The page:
Higher Ed Policy Roundup
This Week In Washington
Both chambers in Congress are on recess for two weeks, but there is still policy news to share:
On Tuesday, Education Secretary Betsy DeVos withdrew three policy memos issued by the Obama administration that were aimed at strengthening consumer protections for student loan borrowers by outlining a new system for collecting payments from borrowers through a single web portal and imposing customer service standards on student loan servicers.
In her memo to the Chief Operating Officer for the Office of Federal Student Aid, DeVos said that it was necessary to withdraw the guidance due to a “myriad of moving deadlines, changing requirements and a lack of consistent objectives.” She also cited the need to “negate any impediment, ambiguity or inconsistency” as the Department moved forward with their servicing procurement plans.
On Wednesday, the Office of Management and Budget issued a memo to agency and department heads regarding plans for “reducing the civilian workforce.” The memo provides guidance on how to reorganize and streamline executive agencies in a way that reduces costs to the government. Agencies are asked to submit reorganization plans that include long-term workforce reductions in September as part of their fiscal year 2019 budget submissions.
News You Can Use
According to Law School Admission Council data, the number of LSAT test-takers increased by 3.3 percent in 2016-2017. As of April 7, the number of law school applicants is down 0.7 percent and applications are up 1.1 percent for the 2017-2018 school year.
A survey by Kaplan of nearly 350 recent law school graduates found that 64 percent want law schools to set stricter admission standards.
Student loan servicer Navient has voluntarily agreed to stop collecting on loans of certain borrowers while a class action lawsuit is pending. Plaintiffs allege that the loans in question were used to attend non-accredited programs and that they have been discharged in bankruptcy. Attorneys are hopeful that the ruling in this case will demonstrate that student loans should be more easily discharged in bankruptcy.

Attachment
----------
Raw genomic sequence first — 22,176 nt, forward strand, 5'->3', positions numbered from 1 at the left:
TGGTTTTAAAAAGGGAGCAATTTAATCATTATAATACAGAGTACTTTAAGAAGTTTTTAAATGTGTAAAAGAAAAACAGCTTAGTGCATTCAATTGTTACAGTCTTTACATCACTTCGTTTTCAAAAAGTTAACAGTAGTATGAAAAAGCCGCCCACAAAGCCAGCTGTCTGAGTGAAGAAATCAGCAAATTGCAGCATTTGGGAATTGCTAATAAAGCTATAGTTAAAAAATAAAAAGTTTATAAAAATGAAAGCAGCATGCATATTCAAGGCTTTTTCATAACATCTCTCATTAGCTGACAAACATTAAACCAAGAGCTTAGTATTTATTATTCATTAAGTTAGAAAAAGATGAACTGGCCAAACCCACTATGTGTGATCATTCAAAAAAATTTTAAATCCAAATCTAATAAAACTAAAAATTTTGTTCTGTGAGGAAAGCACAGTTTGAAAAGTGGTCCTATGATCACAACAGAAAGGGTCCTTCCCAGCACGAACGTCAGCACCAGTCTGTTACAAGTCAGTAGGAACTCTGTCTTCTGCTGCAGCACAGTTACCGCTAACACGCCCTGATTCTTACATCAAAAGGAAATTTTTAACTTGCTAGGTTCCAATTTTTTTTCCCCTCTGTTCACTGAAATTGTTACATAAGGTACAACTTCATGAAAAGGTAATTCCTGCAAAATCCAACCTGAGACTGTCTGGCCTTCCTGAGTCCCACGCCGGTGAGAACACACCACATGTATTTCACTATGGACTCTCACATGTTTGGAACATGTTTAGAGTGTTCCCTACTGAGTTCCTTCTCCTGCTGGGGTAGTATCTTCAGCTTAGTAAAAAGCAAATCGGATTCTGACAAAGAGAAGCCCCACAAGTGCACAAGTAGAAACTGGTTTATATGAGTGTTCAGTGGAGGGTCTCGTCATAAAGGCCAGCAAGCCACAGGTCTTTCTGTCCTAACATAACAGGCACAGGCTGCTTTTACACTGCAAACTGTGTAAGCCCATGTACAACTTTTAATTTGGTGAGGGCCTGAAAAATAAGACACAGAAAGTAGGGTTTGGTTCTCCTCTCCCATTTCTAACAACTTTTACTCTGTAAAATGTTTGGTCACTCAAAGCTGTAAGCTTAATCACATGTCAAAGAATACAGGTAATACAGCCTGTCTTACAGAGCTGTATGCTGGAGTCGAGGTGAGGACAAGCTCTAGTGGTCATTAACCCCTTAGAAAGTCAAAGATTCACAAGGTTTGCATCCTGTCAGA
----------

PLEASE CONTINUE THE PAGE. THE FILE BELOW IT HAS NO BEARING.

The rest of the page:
The following bills were recently introduced for consideration by the 115th Congress:
H.R. 2015 – Equitable Student Aid Access Act [Rep. Lloyd Doggett (D-TX)] would help students access federal financial aid by simplifying FAFSA.
S. 848 – Reigniting Opportunity for Innovators [Sen. Maggie Hassan (D-NH)] would allow founders and full-time employees of small business start-ups to have their federal student loan payments and interest accrual deferred for up to three years while launching their business.
S. 888 – Understanding the True Cost of College Act [Sen. Chuck Grassley (R-IA)] would create a universal financial aid award letter so that students can easily compare financial aid packages between schools.
S. 889 – Net Price Calculator Improvement Act [Sen. Chuck Grassley (R-IA)] would authorize the Department of Education to develop a “universal calculator” so that students can compare costs across institutions and it would require schools to put their net price calculators on webpages where students and families are likely to look for cost and admissions information.